A mother's care sometimes knows no boundaries, a new study on crickets and spiders has shown.
Jonathan Storm, a behavioural ecologist now at the University of South Carolina Upstate, in Spartanburg, has shown that crickets manage to forewarn their offspring of lurking spiders, despite the small matter of never actually meeting them, reports New Scientist.
He briefly exposed lab-grown female crickets to wolf spiders whose fangs had been immobilised with wax, then studied the behaviour of their subsequent offspring.
The results showed that their offspring remained motionless for longer in the presence of spider silk or droppings than the offspring of mothers that had not been exposed to spiders. Staying still is one of the ways that crickets avoid becoming spider food.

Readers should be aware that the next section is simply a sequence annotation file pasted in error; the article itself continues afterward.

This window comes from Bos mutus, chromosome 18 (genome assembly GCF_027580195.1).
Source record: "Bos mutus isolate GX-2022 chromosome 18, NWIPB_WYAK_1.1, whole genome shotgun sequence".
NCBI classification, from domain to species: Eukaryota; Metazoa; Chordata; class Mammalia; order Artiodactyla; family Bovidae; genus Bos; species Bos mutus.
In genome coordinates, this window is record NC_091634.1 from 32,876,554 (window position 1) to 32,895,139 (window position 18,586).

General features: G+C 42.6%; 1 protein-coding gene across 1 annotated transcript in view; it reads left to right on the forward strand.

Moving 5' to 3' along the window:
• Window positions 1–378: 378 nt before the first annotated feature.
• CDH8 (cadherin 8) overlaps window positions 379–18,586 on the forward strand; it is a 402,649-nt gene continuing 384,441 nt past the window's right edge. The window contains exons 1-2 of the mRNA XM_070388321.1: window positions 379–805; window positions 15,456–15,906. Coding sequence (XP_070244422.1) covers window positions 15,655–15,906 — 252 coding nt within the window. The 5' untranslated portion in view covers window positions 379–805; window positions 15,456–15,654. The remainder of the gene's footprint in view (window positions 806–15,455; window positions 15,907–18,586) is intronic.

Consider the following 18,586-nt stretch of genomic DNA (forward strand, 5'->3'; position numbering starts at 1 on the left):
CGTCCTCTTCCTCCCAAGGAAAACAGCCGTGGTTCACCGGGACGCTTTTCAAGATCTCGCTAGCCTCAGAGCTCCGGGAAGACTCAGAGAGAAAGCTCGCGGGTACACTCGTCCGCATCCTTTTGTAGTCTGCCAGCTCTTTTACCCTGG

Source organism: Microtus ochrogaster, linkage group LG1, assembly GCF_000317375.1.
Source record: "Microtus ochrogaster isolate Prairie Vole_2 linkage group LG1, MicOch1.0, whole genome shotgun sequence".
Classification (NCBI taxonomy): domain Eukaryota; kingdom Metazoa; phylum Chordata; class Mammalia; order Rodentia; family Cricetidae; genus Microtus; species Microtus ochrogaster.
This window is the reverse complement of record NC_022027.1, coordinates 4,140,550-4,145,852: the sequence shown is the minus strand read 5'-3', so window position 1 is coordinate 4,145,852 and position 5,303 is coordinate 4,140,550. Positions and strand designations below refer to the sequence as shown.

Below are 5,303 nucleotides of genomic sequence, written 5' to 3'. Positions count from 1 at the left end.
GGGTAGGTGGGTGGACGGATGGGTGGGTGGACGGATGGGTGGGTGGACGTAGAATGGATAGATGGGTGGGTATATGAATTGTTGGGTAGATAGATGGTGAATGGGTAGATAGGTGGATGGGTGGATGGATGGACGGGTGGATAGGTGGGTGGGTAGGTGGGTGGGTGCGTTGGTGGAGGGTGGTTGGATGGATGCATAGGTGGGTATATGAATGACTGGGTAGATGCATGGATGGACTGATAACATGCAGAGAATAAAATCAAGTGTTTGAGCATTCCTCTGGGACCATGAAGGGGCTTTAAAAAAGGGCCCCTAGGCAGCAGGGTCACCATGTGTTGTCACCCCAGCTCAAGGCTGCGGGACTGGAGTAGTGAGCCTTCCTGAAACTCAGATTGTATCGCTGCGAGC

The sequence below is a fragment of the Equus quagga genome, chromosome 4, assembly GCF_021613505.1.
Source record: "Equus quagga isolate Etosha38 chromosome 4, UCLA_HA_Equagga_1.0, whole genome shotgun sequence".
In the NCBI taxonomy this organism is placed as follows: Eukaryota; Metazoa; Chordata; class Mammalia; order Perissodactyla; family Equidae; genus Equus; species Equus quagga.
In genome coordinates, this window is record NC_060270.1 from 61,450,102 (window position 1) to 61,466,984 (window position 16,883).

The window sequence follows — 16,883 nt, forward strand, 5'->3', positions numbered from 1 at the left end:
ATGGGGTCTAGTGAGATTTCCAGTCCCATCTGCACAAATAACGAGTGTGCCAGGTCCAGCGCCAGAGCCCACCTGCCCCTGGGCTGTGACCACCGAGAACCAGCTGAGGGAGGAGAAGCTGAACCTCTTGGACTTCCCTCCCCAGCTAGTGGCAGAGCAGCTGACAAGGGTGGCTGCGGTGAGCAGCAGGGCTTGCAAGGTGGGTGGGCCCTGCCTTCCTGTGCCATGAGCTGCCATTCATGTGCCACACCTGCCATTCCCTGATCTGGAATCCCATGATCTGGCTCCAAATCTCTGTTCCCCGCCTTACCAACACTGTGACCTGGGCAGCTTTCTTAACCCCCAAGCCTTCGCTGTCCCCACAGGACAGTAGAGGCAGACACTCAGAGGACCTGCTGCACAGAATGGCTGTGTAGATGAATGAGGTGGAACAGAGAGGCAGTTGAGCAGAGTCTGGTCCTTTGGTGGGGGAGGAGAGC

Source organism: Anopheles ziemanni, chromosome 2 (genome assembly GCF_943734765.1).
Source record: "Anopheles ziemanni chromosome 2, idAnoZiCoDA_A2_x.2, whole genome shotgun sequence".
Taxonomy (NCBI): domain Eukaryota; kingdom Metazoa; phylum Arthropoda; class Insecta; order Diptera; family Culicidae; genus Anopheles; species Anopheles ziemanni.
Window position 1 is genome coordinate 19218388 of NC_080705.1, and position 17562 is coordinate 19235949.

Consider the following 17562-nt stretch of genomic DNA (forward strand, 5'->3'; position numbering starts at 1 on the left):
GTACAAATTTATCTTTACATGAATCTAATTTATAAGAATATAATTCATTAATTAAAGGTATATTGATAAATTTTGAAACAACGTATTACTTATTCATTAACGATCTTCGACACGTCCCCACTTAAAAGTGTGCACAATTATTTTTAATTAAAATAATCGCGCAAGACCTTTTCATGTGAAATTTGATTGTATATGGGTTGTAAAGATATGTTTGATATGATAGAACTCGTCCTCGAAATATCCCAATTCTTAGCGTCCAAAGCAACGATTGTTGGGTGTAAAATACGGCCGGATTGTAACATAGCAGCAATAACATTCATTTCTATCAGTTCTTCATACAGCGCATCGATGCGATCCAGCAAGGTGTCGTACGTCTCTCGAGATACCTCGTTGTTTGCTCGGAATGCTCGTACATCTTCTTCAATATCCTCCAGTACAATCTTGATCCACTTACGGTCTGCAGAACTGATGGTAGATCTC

Exposing the eggs or juvenile crickets themselves to spider cues did not alter their behaviour, suggesting the mothers had influenced this aspect of their young's behaviour during the egg's production.
The maternal heads-up was effective: "forewarned" crickets also knew to make use of a crack in their cage to hide from spiders. They survived three times longer in the presence of spiders than the offspring of naive mothers, on average.
Storm found that wild-caught crickets from spider-rich habitats also produce more cautious offspring than mothers from spider-poor habitat.
However, he doesn't know whether the mother's warning is transmitted to the egg via maternal hormones or some other mechanism.
The study has been published in American Naturalist.